Instead, this is the one review you shouldn’t respond to at all. Let your loyal fans and customers swarm out of the woodwork to defend you instead.
Big Mistake #4: Threats and intimidation
Speaking of retaliation, Ben Fisher relays this disturbing story:
I had read one that was filled with hate, you get a feeling as to why the business get’s so many bad reviews. Emotion in a response I can understand, but downright fear mongering is horrid. In this specific case the owner was saying he knew who the reviewer was and he was going to hunt him down and burn his home to the ground. Now that’s customer service!
All joking aside, this kind of response is never acceptable. Frankly, a business owner who makes a response like that could even end up arrested for making these kinds of threats.
One wonders whether the owner of that business thought the threats of violence would get a bunch of other people to come on out and see what he had to offer. It’s far more likely that all of his sane potential customers went running for the hills.
Big Mistake #5: Rancid responses
Responses don’t have to resort to violence and slurs to be all-around bad. Just check out this story from Cass Downton of Marie Haynes Consulting.
This made local news in a city I used to live in. The reviewer was using a Google profile with an alias, and left a polite, but negative, review of the student housing company they were renting an apartment from. Nothing about the review was particularly shocking or new—anyone who has rented student housing knows they generally all have similar issues, regardless of the rental company.
However, the business owner responded in a long-winded and derogatory way, publishing that reviewer’s full name and their personal email address, specifically saying that they hoped the reviewer would show up in Google searches as someone who is problematic.
The reviewer then shared this interaction on social media, and it resulted in dozens and dozens of 1-star reviews being left on various review platforms (including their GMB). Some were fake. Some were from people who likely would never have left a review but heard about the owner’s response and decided to share their negative experience, too.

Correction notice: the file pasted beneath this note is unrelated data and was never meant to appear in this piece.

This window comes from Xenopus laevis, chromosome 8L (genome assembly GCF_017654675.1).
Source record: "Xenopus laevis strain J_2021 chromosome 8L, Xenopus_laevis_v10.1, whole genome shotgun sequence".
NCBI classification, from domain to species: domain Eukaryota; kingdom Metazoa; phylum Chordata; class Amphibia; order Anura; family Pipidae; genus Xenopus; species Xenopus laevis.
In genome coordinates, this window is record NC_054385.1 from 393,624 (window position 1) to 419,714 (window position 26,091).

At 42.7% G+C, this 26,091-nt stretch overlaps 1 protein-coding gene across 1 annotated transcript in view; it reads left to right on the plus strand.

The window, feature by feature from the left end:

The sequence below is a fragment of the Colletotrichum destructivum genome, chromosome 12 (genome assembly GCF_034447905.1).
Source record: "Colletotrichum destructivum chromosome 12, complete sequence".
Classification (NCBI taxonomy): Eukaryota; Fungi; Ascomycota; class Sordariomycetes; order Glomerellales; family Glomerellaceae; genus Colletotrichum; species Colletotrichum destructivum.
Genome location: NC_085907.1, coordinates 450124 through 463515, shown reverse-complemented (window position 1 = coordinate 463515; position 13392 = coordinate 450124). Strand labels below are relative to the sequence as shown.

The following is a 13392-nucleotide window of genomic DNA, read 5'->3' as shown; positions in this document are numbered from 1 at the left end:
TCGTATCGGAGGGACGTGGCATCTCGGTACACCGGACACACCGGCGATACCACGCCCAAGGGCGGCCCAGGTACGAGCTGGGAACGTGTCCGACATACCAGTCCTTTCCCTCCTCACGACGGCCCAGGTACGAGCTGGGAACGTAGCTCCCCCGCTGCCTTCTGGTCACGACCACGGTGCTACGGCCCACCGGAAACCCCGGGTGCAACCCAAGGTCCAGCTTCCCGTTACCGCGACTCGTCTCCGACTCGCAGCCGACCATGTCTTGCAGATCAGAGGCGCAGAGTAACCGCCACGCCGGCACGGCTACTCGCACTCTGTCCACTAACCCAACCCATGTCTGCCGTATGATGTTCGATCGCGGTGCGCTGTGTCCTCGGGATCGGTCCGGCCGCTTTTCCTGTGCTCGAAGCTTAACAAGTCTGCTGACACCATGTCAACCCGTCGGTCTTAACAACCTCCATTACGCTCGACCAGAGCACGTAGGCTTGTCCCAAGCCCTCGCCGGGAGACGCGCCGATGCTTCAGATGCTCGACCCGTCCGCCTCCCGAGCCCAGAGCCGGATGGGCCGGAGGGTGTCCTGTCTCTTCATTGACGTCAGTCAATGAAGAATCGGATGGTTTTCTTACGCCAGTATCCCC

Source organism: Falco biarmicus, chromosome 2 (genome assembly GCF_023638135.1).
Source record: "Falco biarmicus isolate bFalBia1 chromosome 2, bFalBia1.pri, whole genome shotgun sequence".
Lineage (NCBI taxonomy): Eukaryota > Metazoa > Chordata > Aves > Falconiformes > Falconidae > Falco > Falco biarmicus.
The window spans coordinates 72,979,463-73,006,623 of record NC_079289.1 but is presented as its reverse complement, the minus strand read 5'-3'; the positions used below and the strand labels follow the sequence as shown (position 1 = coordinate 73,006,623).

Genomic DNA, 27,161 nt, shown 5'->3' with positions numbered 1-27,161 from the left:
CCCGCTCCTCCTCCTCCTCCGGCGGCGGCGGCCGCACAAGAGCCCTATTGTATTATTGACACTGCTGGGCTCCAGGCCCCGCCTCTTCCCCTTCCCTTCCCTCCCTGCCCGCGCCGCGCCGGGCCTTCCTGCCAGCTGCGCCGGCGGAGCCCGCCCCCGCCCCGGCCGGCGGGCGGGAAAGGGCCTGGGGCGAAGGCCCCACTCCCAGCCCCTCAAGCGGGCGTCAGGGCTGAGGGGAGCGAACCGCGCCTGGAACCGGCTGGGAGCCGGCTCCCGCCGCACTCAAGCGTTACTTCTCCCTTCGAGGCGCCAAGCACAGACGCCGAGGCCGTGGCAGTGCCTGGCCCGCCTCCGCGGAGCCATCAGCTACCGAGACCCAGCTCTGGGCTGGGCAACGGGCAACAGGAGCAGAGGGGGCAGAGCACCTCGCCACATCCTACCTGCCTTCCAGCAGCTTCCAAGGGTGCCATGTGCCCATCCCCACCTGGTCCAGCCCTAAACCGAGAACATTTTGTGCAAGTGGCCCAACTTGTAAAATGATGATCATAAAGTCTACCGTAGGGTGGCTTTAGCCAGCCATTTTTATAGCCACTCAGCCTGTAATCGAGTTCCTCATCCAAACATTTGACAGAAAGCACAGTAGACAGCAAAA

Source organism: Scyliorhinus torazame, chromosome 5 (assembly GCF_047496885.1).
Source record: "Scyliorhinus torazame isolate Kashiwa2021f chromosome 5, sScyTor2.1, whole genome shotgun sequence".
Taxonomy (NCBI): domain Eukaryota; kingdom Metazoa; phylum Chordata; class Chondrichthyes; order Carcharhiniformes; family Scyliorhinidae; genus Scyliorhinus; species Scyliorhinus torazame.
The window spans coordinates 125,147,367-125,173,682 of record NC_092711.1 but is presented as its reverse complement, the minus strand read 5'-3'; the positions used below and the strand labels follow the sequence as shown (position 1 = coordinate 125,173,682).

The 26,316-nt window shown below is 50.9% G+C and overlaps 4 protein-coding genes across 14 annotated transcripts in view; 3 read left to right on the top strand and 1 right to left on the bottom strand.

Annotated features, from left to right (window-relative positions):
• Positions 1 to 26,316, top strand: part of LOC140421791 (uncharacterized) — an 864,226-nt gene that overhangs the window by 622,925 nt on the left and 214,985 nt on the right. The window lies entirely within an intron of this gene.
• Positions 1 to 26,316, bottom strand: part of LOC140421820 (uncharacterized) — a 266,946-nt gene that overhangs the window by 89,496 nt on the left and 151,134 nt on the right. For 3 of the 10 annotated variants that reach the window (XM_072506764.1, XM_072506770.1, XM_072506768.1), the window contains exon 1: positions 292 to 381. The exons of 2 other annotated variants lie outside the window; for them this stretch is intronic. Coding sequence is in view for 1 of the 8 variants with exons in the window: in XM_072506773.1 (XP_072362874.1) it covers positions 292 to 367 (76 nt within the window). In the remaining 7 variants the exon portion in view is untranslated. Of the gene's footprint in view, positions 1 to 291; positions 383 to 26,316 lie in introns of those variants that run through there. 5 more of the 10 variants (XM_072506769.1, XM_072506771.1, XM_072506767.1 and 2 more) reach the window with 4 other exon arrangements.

Ultimately, the local news picked up the story and published it, and lawyers had to get involved to help clean up the mess the business created for itself.
Look, if a review makes you angry you’re entitled to your feelings. You just have to handle them like a real live grown-up.
Go take a long shower and cry. Drink a beer. Punch it out on the punching bag. Vent to your coworkers about the unfairness of it all. Take a full 24 hours to cool down if you have to.
When the moment comes to actually respond to the review, be professional. Retaliation is not okay. Releasing personal info (other than your own) is not okay. Freaking out is not okay.
Everyone gets that it’s hard to take criticism. We all hate it.
Your response to it can still bite you in the you-know-where.
I sure hate it, and it sure bit me in the you-know-where the one time I did not handle it like an adult.
I made the mistake once of venting on my personal Facebook about getting a lot of revision requests when, in the normal course of a normal year, I don’t get that many, or I get really light ones.